Enough Republicans appeared on the verge of voting against the House health care overhaul to require frantic lobbying and send House Speaker Paul D. Ryan to the White House as floor debate got underway Friday.
At least 20 House Republicans had already signaled opposition since the end of a Thursday evening huddle with top Trump administration officials in which Office of Management and Budget Director Mick Mulvaney delivered an ultimatum, saying President Donald Trump was done negotiating on partially repealing and replacing the 2010 health care law.
Anything more than a handful of announced “no” votes would doom the endeavor.
Here are Republicans who have said they’ll vote against the bill:
- Justin Amash of Michigan, who told CQ Roll Call.
- Mark Amodei of Nevada, according to CQ Roll Call.
- Andy Biggs of Arizona, who issued a statement.
- Rod Blum of Iowa, who announced his opposition on Twitter.
- Dave Brat of Virginia, according to the Culpeper Star-Exponent.
- Mo Brooks of Alabama, who said so on CNN.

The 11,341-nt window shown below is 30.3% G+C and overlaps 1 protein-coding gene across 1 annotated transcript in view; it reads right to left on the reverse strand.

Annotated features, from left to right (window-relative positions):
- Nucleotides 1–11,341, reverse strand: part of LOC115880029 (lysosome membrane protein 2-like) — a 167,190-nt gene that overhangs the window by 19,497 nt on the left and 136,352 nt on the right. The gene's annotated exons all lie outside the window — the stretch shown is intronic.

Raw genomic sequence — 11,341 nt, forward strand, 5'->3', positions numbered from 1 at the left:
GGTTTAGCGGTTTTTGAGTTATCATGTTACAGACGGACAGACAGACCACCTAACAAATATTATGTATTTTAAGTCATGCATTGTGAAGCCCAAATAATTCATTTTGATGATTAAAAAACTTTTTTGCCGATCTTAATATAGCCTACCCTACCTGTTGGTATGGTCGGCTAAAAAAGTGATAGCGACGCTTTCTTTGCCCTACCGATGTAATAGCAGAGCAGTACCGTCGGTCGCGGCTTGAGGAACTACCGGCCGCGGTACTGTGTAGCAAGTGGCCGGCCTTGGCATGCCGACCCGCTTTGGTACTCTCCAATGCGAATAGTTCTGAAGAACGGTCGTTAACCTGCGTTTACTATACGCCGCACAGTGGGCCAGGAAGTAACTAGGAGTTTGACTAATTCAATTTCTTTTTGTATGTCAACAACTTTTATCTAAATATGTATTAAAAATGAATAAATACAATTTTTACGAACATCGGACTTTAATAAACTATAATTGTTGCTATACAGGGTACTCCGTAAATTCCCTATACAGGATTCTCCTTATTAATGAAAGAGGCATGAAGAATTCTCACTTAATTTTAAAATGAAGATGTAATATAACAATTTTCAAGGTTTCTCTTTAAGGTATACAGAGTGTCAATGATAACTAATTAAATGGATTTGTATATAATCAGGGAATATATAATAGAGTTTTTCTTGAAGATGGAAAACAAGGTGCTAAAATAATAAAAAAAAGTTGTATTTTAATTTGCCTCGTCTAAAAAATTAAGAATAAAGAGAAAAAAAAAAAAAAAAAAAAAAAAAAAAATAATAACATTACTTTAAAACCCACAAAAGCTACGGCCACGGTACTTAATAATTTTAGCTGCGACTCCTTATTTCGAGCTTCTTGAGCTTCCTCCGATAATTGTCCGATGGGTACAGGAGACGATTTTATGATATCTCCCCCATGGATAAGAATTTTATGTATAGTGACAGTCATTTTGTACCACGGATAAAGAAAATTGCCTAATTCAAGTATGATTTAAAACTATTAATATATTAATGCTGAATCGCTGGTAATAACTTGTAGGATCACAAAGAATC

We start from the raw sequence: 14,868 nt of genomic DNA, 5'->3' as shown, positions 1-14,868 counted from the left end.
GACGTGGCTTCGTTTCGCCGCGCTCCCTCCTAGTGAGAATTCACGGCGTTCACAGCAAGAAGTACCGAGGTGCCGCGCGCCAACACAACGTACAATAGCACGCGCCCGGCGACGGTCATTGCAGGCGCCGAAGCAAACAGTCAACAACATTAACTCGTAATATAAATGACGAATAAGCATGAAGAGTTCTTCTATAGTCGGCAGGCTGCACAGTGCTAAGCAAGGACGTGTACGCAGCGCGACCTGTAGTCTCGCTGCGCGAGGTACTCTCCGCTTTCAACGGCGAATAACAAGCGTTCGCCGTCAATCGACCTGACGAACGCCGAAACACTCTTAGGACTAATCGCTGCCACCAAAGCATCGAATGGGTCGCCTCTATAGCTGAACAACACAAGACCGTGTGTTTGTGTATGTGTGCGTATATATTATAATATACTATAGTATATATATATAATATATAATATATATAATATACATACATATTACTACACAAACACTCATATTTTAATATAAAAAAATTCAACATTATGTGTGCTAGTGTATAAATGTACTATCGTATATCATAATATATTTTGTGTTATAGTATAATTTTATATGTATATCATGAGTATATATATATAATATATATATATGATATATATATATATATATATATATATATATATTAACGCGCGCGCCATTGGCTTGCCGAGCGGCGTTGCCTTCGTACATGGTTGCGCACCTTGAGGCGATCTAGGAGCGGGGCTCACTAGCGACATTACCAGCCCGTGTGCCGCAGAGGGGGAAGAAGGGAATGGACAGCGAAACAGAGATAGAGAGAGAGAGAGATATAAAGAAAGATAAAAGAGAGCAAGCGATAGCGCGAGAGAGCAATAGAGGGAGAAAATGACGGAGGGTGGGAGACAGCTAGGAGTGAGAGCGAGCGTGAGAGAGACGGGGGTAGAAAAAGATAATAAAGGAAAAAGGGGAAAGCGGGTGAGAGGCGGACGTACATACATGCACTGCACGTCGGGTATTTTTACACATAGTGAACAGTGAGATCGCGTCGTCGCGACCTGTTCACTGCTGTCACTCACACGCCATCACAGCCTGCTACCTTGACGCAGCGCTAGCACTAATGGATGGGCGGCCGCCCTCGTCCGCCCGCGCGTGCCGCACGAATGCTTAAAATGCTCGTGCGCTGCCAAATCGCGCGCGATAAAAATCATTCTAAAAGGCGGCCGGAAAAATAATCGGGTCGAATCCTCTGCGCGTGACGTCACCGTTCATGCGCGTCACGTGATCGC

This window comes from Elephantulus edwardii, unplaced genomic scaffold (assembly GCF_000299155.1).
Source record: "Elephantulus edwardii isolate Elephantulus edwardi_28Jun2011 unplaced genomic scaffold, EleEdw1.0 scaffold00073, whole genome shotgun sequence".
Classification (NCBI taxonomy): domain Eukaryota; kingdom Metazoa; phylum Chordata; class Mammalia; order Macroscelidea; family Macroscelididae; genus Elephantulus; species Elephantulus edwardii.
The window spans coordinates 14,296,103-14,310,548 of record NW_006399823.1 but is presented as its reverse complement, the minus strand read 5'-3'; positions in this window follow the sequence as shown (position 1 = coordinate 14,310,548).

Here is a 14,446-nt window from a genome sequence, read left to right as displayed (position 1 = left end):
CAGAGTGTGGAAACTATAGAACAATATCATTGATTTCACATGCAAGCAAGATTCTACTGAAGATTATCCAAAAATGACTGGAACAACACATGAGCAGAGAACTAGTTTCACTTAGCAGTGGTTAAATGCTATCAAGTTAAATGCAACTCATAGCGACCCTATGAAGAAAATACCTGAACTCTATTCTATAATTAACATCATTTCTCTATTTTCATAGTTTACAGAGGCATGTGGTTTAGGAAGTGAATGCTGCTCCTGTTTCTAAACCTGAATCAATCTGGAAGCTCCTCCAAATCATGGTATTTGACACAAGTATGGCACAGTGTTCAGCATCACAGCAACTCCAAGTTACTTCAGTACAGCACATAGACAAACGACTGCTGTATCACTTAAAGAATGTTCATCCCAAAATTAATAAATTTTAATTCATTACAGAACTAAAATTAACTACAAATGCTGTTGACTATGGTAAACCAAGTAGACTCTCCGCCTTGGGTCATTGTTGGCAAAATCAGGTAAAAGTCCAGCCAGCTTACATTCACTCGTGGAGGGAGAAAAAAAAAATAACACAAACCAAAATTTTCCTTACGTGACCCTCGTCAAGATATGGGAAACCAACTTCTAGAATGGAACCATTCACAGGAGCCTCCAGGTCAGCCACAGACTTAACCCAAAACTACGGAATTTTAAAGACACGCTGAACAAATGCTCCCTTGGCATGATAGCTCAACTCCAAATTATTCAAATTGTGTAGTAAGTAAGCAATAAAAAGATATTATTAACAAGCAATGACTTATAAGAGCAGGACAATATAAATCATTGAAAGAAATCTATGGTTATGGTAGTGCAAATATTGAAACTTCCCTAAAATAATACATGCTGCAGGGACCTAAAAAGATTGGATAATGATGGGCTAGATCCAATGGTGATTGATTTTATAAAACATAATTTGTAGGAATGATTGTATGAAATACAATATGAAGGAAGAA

- Barbara Comstock of Virginia, according to The Washington Post.
- Charlie Dent of Pennsylvania, who told CQ Roll Call.
- Dan Donovan of New York, according to The Washington Post.
- Rodney Frelinghuysen, of New Jersey, who posted on Facebook.
- Louie Gohmert of Texas who told a Texas TV station.
- Andy Harris of Maryland, as reported by CQ Roll Call.
- Walter Jones of North Carolina, according to a tweet from ABC News.
- David Joyce of Ohio, according to his Twitter account.
- John Katko of New York, as reported by The Post-Standard of Syracuse.
- Leonard Lance of New Jersey, who told CQ Roll Call.
- Frank LoBiondo of New Jersey, according to his Twitter account.
- Thomas Massie of Kentucky, who told CQ Roll Call.
- Ileana Ros-Lehtinen of Florida, who confirmed her position to CQ Roll Call.
- Christopher H. Smith of New Jersey, as reported by CQ Roll Call.
Members on the list could still change their positions before Friday afternoon’s vote, but the momentum seemed to be against leadership, particularly after the announcement by Frelinghuysen, who is chairman of the Appropriations Committee.
As for the conservative opposition, Gohmert suggested ongoing substantial opposition to the health care bill from the House Freedom Caucus, with maybe 20 “no” votes in that conservative bloc.
“There will be at least five that will vote ‘yes,’ and there could be several more. So, we will see,” Gohmert told reporters.
Lindsey McPherson, Rema Rahman, Erin Mershon, Andrew Siddons and Joe P. Williams contributed to this list.